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2010 (Narrative date)

Child victims of trafficking can be lured into the United States through the promise of education or work and the opportunity to send money back to their families. Children are vulnerable to kidnappers, pimps and professional brokers, with some even being sold by their families who may or may not have an understanding of what will happen to their child. US children are also trafficked within the US with cases of human trafficking reported in all 50 US states. It is estimated that 10 000 forced labourers in the US are trapped in domestic servitude.

At 11 years old Jamelia was sold to a woman by her mother in Belize. She was taken to the US to live with her trafficker and two other adopted children. Jamelia regularly went without food, was beaten when she disobeyed and wasn’t allowed access to phones or computers. She and the other children were moved around constantly by her trafficker and when not in school were forced to work for her trafficker’s business without pay. Jamelia had to do all the housework, yardwork and take care of five children. At the age of 23 Jamelia finally found someone who could help when she found a number for Fresno Economic Opportunities Commission. She was rescued in 2010 and became the first identified victim of human trafficking in Fresno County.

I’m from Belize, Central America and I was off and on with my family so I was kind of the black sheep in my family. Erm I was just playing the school, er in my yard, I had missed school because my toe, I’d got injured. And this white van just pulled up and this white woman, American woman, asked me is your cousin Peila there? And I said no she had left to go to one of her friends’ house and I knew where she was so I offered to take her there and when we returned back home my mom and all my little sisters were leaning on the fence. And she looked through the window and asked my mom, ‘can I have one of your girls? You have such beautiful kids’ and erm she’s like ‘which one can I take?’ And I left with a little plastic bag that day with her and didn’t return.

The first week wasn’t that good because that’s when I got my first beating with a piece of board off the beach because her daughter didn’t want me in the house. She got papers, my mom to sign papers and told her she’s going to do the adoption in America and she packed up the school bus, packed us up in the school bus and we drove from Placencia all the way  through Mexico and into Texas and during that time the bus kept breaking down and breaking down. Because it was an old school bus it was a school bus that she went from America to Belize in.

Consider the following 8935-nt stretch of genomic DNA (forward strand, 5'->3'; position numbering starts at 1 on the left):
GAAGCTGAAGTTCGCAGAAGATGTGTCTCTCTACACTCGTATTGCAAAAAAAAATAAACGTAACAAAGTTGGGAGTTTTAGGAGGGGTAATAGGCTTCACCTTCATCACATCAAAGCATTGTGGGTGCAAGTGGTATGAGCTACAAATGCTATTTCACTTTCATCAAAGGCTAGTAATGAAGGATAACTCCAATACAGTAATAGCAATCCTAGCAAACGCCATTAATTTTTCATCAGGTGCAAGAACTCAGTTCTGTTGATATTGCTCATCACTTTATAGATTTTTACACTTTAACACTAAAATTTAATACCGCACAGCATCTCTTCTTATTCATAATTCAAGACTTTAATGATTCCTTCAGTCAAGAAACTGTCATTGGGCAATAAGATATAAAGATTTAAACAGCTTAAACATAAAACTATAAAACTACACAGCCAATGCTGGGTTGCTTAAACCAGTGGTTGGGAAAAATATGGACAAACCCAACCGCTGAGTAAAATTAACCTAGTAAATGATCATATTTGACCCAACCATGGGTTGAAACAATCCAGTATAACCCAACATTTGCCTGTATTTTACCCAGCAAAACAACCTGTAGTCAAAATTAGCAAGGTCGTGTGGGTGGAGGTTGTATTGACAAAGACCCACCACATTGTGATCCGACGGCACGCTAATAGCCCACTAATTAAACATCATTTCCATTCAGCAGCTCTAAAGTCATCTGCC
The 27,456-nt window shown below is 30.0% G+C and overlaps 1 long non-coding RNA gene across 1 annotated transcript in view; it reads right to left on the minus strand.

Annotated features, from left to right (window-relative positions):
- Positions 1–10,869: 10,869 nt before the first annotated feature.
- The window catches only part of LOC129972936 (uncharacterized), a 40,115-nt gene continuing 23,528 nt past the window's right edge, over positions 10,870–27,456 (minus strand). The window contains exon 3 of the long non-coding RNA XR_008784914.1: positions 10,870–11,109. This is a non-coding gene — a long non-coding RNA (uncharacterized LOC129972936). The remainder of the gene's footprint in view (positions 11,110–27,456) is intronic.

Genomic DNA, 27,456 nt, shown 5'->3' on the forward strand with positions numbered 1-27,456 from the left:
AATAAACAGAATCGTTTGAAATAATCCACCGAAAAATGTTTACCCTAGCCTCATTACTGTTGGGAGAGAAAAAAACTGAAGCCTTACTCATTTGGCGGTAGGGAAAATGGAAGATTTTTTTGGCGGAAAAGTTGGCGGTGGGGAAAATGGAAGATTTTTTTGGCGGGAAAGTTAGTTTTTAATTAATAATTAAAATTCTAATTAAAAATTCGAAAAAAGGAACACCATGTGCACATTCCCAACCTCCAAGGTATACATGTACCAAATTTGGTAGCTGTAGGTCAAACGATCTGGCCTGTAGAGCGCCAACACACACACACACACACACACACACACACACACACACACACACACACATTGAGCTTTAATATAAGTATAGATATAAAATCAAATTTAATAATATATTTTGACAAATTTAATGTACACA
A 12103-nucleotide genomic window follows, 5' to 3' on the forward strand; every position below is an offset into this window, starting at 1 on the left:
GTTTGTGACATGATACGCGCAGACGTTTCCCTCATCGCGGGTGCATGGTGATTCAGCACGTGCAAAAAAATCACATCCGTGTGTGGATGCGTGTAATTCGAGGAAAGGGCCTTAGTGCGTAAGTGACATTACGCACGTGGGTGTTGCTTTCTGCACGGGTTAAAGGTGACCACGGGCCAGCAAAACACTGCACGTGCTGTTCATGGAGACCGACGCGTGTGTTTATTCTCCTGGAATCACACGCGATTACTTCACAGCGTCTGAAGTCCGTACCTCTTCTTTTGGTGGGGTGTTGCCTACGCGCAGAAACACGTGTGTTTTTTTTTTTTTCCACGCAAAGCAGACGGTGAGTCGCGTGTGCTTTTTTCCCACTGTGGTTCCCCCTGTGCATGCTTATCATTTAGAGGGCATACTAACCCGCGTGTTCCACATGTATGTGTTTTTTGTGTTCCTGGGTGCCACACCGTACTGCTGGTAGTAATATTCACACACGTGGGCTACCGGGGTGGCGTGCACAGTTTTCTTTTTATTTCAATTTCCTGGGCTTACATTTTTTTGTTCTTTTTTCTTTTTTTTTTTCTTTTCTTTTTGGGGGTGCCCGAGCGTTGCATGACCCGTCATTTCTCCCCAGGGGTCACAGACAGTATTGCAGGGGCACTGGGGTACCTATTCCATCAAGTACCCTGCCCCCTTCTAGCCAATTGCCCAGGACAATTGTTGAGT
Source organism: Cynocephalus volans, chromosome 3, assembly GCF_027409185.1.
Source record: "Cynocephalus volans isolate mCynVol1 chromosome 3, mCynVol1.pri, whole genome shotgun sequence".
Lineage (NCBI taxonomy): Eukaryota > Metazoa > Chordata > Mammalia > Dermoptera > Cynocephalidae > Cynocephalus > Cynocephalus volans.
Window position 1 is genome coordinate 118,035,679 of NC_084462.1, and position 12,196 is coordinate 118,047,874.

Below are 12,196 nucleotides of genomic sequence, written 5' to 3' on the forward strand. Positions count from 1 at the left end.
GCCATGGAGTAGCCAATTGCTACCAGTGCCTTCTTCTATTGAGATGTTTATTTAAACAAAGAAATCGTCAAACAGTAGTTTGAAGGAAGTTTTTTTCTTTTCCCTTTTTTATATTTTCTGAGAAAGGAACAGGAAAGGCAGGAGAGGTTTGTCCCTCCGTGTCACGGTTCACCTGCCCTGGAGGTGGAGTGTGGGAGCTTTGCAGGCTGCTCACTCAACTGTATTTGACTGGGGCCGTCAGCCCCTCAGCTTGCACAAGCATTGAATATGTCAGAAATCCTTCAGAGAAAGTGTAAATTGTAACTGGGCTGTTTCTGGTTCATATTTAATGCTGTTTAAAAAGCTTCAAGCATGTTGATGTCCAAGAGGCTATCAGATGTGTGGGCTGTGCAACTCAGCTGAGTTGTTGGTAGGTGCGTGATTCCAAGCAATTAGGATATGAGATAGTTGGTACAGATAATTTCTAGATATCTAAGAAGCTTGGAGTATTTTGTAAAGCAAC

We moved actually right across from Buchanan, I mean smack in front, we walked to school. And erm that’s where I attended tenth through twelfth grade was Buchanan high school.

I, after that I truly knew I was free and it’s a feeling that I can never explain because for so many wars I tried and tried and nobody could help me. Everybody said either sorry or call this number or I don’t know what we can do and here’s this one woman I just explained a little bit of my story and she was at my front door, she was at that front door.

Well preventing human trafficking is getting educated because there are many parts of human trafficking, there’s the sex part, and there’s the labour part. And with the labour part, you don’t necessarily see the victims, they’re behind closed doors. I was walking with behind people’s shadows and they didn’t even know I was a victim. I didn’t even know I was a victim. So it’s really, very important to get educated so even when the victim is not seeing the signs, you do, so you can help rescue them before its too late.

As told to the Central Valley Justice Coalition